Clicking through brings me to a blog post by Rick Wright entitled "Overreacting" about a recent controversy involving the ID of an Ontario oriole. The bird was visually identified as a female Bullock's oriole but genetic testing after later rescuing the bird revealed Baltimore oriole mitochondrial DNA (meaning the bird was some level of hybrid). While I don't disagree with his general point; that we often think of "species" as inviolate when there can actually be quite a bit of genetic mixing in many cases, another general pronouncement about birding and science also demanded my attention.
"For the past century and a quarter, birding in North America has been intentionally cast as an exercise in identification of species. If we want to keep understanding birding in that way — and many of us do — we have to both acknowledge and insist on the difference between what we do and what the scientists do. Our tools are our eyes and our minds, not blenders and litmus paper."
First off, mirroring Rick's honesty at the beginning of his post, I must disclose that I am a scientist, and I actually even, very briefly, played one on TV (Episode 8). However, I was a "birder" first, and back then, when I was in high school, we were only just becoming uncomfortable calling ourselves "bird watchers." These days if you look at my use of time, I'd consider myself a photographer first, a scientist second, a science educator third, and a birder fourth (but maybe not in the sense that Mr. Wright considers a birder).
I think encouraging distance between "science" and "birding" is the wrong thing to do. Even to suggest that science and modern birding are incompatible is dangerous. Particularly at a time when tools like eBird mean that birders are poised to make greater contributions to science and bird conservation than ever before. Historically birding has been intimately intertwined with science and it is on the cusp of being even more connected. I take exception with two aspects Mr. Wright's argument. First that science can ruin or be a detriment to birding, and second that birding is primarily "an exercise in identification of species".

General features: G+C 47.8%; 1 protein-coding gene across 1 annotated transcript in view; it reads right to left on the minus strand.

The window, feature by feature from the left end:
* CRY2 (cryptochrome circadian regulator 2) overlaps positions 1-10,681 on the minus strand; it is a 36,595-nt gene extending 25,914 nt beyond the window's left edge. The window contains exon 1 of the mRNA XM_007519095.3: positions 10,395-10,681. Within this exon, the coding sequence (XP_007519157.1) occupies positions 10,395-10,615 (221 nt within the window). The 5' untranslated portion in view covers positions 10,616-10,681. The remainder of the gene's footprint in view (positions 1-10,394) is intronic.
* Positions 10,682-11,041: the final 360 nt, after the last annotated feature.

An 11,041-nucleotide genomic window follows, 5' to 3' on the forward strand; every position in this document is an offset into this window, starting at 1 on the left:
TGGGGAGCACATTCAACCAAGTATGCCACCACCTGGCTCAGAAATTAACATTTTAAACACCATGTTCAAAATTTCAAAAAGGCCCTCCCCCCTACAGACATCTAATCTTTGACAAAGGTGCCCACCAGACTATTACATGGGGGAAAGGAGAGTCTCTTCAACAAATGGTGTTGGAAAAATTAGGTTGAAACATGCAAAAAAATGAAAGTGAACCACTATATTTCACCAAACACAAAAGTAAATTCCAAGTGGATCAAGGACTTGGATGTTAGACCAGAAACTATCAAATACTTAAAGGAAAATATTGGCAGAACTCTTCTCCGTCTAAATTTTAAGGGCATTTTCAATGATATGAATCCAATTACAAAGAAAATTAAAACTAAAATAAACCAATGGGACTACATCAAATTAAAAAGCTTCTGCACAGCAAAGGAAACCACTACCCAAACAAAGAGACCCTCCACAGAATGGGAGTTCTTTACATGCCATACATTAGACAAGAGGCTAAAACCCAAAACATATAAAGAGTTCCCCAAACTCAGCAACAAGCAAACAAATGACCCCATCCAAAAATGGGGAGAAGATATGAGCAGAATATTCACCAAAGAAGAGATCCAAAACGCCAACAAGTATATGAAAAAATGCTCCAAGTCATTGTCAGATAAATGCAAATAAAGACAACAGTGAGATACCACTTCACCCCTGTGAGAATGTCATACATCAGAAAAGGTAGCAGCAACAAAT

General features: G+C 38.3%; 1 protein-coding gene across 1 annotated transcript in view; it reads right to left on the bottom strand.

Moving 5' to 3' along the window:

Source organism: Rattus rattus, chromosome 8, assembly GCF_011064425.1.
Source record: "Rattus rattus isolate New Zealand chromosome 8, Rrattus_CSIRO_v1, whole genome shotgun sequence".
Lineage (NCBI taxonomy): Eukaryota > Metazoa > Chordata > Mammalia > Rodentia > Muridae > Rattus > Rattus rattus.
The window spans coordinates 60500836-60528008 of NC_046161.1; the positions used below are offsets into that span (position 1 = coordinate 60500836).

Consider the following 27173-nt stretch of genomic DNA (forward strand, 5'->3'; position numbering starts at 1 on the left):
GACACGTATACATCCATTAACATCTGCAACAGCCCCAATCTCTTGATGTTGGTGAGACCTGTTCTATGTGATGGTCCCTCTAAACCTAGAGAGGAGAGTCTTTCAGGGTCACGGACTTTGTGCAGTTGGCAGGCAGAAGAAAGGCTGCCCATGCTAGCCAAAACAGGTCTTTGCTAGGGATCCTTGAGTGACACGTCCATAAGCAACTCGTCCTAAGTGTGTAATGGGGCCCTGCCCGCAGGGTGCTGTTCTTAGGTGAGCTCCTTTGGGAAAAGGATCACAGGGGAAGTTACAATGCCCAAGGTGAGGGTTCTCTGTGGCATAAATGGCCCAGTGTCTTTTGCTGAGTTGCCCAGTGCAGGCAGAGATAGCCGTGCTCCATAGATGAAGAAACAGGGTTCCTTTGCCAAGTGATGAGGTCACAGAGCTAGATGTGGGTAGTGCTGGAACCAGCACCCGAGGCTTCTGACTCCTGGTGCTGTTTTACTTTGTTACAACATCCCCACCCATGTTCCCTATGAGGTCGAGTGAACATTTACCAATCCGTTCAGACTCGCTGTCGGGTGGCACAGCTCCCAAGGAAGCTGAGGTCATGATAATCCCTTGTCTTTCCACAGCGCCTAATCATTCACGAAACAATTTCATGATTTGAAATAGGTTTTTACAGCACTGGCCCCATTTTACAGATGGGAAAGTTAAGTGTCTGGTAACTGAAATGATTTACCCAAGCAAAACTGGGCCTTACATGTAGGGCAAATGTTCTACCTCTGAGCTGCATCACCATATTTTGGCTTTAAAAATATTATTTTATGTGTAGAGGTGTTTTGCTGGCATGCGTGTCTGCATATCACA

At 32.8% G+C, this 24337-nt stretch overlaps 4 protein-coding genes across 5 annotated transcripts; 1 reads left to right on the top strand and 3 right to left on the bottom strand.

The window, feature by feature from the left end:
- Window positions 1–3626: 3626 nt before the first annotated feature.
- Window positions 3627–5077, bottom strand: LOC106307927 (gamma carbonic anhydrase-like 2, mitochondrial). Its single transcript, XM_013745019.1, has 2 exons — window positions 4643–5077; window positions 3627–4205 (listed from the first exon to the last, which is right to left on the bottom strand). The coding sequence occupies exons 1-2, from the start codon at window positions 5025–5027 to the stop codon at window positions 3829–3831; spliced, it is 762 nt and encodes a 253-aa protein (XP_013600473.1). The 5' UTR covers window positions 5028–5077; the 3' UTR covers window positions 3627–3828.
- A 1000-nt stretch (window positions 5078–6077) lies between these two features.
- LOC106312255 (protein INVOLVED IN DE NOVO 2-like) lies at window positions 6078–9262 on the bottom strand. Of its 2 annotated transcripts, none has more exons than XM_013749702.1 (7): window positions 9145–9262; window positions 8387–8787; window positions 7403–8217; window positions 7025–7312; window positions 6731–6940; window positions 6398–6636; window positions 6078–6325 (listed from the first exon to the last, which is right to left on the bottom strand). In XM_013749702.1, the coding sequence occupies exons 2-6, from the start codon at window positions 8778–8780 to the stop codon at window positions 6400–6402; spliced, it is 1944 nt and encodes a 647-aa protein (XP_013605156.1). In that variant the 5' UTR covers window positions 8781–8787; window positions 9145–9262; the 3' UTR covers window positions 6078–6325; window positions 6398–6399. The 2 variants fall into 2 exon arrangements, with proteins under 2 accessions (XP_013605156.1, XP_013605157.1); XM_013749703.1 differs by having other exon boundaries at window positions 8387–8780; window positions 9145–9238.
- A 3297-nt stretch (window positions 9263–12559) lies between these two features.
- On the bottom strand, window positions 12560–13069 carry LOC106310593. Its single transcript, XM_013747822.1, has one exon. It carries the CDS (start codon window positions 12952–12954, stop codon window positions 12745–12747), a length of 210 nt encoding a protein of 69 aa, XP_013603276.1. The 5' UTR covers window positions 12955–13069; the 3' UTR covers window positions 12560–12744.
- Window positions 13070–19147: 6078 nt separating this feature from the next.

In the first case, I'm reminded of a quote by Richard Feynman, the famous physicist. He is discussing an argument he frequently has with his artist friend, who regarding a flower says, "I as an artist can see how beautiful this is but you as a scientist take this all apart and it becomes a dull thing." Feynman goes on to argue that while it may be less aesthetically refined, that outer beauty is accessible and appreciated by him too, but that he is not limited to that dimension, that through science he can also picture the beauty of the flower at smaller dimensions; the cells and associated processes. He then goes on to envision evolutionary processes, which leads to questions about the aesthetic senses of other animals. He concludes by saying the following. "All kinds of interesting questions which the science knowledge only adds to the excitement, the mystery and the awe of a flower. It only adds. I don’t understand how it subtracts." This is how I feel about science; it only adds to birding, never detracts. Ultimately our goal in birding should be getting to know birds better, both individually and in general. Science only adds to this process.